What Caused The Global Financial Crisis (GFK)?
Professor L. Randall Wray, discussing the global financial crisis in broad strokes. The economist Hyman Minsky developed a theory of financial fragility and the long-run evolution of the economy, summarized briefly as “stability is destabilizing.” In the aftermath of the Great Depression, the worst banks had failed, the remaining ones were scarred by the memories of the disaster, and the government had put in place extensive regulation to ensure they behaved, and this variety of capitalism (what Minsky called “paternalistic capitalism”) proved very stable.
But stability is destabilizing. As time wore on and memories faded, people changed their outlook and changed their behavior. Banks took on greater risk, and fringe financial institutions (which came to be known as shadow banks) put increased pressure on the traditional banks by taking on even bigger bets. Politicians came to view financial regulation as burdensome, and academic economic theory became so far removed from reality that the models used by the top economists at the central banks didn’t even allow for the possibility of a financial crisis.
As a result of World War 2, government debt ballooned, and these safe government bonds served as private wealth which was leveraged in order to grow and keep full employment in the post-war era. But as fiscal policy tightened (the focus shifted from “full employment” to “balance the budget”), and real wages stagnated, further growth could only be accomplished by piling on private debt, which grew to astounding heights by the mid-2000s. These debts are liabilities for the borrowers, but assets for the holders, and so the huge increase in debt meant huge increases in financial wealth for the top 1%, and all this money needs to be managed, hence Minsky’s term “money-manager capitalism.”
Important changes were also happening to the way financial institutions were operating. The mid-century bank business model consisted of issuing deposits (bank money) in order to finance purchase of mortgage notes from borrowers, which the bank would then hold and collect the interest income. But to evade regulations, compete with shadow banks, and avoid a potential adverse change in the interest rate, banks shifted to a new much more fragile business model. In the new model, banks would make loans with the intent to package them into securities and sell them as quickly as possible, and as a result, the bank didn’t care very much whether you could pay back the loan, and didn’t bother to find out (which is sort of the whole point of having banks). Other institutions would then issue short-term or even overnight debt to yet other financial institutions, in order to finance their purchase of these packages of mortgages. These mortgage-backed securities would then be carved into sections and sold to yet other financial institutions. As a result of all of this, debt between financial institutions rocketed upward.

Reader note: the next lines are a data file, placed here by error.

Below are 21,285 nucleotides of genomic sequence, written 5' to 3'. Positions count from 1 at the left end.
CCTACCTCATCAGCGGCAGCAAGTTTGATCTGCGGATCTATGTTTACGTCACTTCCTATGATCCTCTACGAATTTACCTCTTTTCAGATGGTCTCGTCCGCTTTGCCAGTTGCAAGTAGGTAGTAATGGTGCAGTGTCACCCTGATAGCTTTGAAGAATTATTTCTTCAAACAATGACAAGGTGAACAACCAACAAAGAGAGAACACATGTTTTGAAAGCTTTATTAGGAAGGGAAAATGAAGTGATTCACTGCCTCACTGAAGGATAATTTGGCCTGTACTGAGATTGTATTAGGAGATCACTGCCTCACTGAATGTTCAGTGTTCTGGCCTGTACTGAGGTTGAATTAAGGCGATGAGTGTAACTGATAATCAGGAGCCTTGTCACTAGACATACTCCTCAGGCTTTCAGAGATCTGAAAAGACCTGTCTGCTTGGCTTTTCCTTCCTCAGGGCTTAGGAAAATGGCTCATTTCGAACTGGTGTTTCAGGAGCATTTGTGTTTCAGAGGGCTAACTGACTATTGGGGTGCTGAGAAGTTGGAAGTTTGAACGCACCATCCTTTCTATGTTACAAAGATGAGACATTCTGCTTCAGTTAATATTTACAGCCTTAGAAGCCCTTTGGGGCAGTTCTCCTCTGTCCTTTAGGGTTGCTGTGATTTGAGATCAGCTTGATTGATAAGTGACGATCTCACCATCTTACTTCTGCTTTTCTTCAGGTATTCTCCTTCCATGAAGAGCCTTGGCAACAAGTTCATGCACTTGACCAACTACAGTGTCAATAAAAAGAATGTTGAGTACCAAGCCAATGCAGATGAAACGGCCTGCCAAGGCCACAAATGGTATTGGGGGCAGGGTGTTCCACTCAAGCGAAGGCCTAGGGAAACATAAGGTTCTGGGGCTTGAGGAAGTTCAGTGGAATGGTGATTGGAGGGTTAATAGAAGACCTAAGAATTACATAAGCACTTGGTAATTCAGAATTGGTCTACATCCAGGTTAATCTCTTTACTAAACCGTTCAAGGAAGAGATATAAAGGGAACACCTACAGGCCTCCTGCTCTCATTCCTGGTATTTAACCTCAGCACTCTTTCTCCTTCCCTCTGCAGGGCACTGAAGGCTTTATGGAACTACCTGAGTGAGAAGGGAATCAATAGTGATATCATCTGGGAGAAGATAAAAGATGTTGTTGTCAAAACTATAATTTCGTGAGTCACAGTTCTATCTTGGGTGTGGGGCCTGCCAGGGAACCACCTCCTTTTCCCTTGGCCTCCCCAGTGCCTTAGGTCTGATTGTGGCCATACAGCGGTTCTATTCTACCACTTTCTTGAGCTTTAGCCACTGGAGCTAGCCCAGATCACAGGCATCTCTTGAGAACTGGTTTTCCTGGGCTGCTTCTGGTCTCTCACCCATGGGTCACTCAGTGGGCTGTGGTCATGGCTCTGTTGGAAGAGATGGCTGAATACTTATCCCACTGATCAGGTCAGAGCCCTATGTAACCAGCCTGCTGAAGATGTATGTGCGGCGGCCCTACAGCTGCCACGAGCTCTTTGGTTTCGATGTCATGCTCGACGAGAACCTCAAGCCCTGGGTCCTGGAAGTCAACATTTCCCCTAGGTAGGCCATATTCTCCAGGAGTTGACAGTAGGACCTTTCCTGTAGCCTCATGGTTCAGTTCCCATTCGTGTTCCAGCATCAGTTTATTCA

All of this private debt makes the system increasingly fragile, leading to what Minsky called “Ponzi finance.” If you are dependent on your income to be able to make your debt payments, then an unexpected fall in income could force you to default. If your creditors were counting on your debt payments to be able to make their own debt payments, then now they are forced to default as well. And so on. The result is a ripple of contagion, leading to bankruptcies, fire-sales of assets, and possibly bank runs. As financial institutions stop lending or even close down, normal business investment falls, and the result on Main Street is unemployment and people losing their homes.
To get more detail on the causes of the crisis and the long-run evolution of the financial system, as well as suggestions for what to do about it, read Wray’s book on Minsky’s work, entitled “Why Minsky Matters”: https://www.barnesandnoble.com/w/why-…
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